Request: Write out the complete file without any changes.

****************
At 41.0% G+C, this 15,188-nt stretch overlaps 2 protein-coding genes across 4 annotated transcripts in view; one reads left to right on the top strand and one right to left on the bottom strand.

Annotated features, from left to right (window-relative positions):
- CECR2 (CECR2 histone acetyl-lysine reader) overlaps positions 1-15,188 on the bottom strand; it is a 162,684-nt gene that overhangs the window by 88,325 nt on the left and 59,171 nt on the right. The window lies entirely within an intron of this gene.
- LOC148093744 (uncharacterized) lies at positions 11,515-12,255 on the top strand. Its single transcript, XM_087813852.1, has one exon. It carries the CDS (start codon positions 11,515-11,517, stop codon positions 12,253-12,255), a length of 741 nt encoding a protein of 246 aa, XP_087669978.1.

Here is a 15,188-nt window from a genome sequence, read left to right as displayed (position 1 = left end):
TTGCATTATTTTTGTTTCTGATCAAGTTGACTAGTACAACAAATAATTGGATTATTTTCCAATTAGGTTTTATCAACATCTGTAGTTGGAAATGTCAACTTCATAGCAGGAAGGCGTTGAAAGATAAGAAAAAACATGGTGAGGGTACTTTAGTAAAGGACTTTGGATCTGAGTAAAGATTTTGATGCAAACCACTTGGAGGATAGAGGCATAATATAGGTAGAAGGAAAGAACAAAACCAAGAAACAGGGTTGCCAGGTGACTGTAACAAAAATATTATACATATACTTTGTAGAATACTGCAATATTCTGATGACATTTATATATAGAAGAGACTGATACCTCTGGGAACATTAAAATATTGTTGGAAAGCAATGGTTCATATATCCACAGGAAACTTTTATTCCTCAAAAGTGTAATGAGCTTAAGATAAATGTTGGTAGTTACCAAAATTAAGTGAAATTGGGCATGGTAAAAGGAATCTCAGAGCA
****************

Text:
At 41.0% G+C, this 15,188-nt stretch overlaps 2 protein-coding genes across 4 annotated transcripts in view; one reads left to right on the top strand and one right to left on the bottom strand.

Annotated features, from left to right (window-relative positions):
- CECR2 (CECR2 histone acetyl-lysine reader) overlaps positions 1-15,188 on the bottom strand; it is a 162,684-nt gene that overhangs the window by 88,325 nt on the left and 59,171 nt on the right. The window lies entirely within an intron of this gene.
- LOC148093744 (uncharacterized) lies at positions 11,515-12,255 on the top strand. Its single transcript, XM_087813852.1, has one exon. It carries the CDS (start codon positions 11,515-11,517, stop codon positions 12,253-12,255), a length of 741 nt encoding a protein of 246 aa, XP_087669978.1.

Here is a 15,188-nt window from a genome sequence, read left to right as displayed (position 1 = left end):
TTGCATTATTTTTGTTTCTGATCAAGTTGACTAGTACAACAAATAATTGGATTATTTTCCAATTAGGTTTTATCAACATCTGTAGTTGGAAATGTCAACTTCATAGCAGGAAGGCGTTGAAAGATAAGAAAAAACATGGTGAGGGTACTTTAGTAAAGGACTTTGGATCTGAGTAAAGATTTTGATGCAAACCACTTGGAGGATAGAGGCATAATATAGGTAGAAGGAAAGAACAAAACCAAGAAACAGGGTTGCCAGGTGACTGTAACAAAAATATTATACATATACTTTGTAGAATACTGCAATATTCTGATGACATTTATATATAGAAGAGACTGATACCTCTGGGAACATTAAAATATTGTTGGAAAGCAATGGTTCATATATCCACAGGAAACTTTTATTCCTCAAAAGTGTAATGAGCTTAAGATAAATGTTGGTAGTTACCAAAATTAAGTGAAATTGGGCATGGTAAAAGGAATCTCAGAGCA